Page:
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#3
Digerati

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Once again, I agree with pp2's sound advice. His suggested card with more on-board RAM is a better choice. The more capable the card, the better the performance and the more tasks the CPU can hand off to it. But you should look at your PSU sooner rather than later. You need to ensure you have adequate power installed before you install hardware that demands more power.

The new card will certainly improve over all computing performance as computing today is very graphics intensive. Installing a card will also free up that little bit (8Mb) of system RAM currently used by the integrated graphics, in effect, giving you a small RAM boost. But don't expect stellar gaming performance. Good gaming today requires newer technology hardware (faster CPU, good graphics, and lots of RAM) and your motherboard and CPU are showing their age.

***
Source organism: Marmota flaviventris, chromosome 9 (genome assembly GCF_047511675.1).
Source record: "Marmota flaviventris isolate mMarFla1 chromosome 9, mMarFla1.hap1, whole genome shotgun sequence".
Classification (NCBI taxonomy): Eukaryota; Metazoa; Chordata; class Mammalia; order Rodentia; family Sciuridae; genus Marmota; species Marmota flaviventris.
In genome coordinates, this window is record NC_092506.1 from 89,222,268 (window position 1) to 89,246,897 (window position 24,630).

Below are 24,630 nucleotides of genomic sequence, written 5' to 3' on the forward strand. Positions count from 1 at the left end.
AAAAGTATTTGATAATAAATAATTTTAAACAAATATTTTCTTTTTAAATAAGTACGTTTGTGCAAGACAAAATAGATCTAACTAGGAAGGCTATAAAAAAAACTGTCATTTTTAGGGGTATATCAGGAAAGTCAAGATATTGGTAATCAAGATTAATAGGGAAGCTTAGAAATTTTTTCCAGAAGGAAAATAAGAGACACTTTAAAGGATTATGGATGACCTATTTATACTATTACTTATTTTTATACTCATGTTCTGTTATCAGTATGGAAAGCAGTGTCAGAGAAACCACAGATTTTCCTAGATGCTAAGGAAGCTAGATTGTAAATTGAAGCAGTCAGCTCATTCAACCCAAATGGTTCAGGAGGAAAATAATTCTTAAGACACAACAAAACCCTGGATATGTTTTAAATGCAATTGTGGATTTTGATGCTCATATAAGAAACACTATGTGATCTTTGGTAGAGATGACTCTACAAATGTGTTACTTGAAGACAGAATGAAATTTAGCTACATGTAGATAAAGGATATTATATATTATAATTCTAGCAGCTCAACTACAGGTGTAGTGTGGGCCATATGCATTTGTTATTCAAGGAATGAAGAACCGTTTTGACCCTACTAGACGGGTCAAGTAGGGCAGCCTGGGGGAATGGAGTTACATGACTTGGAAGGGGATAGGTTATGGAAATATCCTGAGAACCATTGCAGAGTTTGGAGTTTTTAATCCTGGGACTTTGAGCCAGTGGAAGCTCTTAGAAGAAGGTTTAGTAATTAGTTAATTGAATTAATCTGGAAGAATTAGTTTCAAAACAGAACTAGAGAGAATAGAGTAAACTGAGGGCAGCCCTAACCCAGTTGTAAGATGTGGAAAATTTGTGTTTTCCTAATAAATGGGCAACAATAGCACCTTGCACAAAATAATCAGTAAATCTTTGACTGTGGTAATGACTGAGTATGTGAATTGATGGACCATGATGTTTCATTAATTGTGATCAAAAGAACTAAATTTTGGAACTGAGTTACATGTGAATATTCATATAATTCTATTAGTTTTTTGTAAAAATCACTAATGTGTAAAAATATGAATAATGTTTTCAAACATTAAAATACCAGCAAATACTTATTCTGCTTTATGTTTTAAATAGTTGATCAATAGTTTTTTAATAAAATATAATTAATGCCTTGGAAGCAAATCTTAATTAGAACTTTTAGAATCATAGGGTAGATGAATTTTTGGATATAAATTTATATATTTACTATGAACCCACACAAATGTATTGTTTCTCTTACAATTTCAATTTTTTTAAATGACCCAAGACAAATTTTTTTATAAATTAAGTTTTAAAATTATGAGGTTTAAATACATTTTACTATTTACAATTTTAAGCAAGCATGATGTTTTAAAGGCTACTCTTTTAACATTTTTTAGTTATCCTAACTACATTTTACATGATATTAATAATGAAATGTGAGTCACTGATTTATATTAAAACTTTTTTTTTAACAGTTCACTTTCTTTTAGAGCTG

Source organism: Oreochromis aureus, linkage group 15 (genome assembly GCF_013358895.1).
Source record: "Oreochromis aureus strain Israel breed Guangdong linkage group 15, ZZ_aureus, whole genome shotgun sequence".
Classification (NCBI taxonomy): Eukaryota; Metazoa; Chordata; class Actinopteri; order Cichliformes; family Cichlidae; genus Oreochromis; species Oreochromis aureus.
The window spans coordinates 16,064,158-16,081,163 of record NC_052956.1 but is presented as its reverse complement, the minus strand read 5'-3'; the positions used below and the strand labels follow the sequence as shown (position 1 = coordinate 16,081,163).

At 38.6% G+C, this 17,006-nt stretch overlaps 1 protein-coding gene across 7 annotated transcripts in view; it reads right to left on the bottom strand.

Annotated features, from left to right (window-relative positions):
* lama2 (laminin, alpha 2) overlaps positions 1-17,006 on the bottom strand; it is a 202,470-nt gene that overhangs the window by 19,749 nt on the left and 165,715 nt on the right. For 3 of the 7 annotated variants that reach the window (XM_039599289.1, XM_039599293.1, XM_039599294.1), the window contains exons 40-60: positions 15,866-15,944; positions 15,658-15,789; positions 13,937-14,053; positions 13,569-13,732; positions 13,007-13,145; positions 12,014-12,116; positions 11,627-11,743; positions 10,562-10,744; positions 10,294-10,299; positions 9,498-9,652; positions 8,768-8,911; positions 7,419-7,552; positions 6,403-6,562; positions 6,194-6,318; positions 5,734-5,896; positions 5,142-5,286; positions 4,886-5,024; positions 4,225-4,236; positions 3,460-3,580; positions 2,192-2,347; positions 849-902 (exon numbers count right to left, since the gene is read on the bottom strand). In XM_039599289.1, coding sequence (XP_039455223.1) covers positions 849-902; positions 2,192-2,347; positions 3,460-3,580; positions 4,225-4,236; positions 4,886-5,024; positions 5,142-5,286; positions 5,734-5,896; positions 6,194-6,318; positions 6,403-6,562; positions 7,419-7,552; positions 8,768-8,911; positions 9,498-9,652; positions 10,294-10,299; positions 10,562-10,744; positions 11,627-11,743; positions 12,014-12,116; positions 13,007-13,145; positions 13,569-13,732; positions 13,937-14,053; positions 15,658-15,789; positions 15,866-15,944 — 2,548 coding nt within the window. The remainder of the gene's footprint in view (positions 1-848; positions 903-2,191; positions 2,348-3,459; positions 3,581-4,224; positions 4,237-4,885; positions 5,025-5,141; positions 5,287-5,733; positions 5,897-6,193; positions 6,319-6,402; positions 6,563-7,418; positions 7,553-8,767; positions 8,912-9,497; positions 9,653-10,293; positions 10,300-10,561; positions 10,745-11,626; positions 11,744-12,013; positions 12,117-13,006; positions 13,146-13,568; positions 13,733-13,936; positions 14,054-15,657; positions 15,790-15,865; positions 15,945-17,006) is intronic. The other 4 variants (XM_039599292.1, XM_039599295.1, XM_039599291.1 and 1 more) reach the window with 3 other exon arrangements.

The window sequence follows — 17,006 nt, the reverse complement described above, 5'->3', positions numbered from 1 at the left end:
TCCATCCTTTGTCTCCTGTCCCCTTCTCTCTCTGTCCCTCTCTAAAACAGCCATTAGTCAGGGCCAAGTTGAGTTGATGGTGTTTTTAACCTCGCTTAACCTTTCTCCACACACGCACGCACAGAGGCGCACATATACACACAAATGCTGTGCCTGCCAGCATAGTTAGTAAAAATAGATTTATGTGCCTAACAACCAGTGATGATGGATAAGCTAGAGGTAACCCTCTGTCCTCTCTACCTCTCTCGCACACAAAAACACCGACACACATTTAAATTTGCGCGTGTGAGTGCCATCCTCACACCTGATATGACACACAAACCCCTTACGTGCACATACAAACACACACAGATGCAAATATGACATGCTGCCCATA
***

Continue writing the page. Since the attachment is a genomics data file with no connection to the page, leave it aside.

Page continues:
That said, with your starting point, you generally get more bang for your money by adding RAM before upgrading your graphics. With your small amount of RAM, most is being used just by the operating system, leaving little room for any of your applications. That means Windows and your CPU are constantly banging on the slow hard drive's Page File for extra "virtual memory" space. That's a huge (very skinny) bottle neck that will not change by adding a graphics card (the extra 8Mb is insignificant in that respect). With more RAM you will see dramatic improvements in over all computer performance. 1Gb is the "sweet spot" with XP and single core CPUs, but even 512Mb over your current amount will still yield significant results.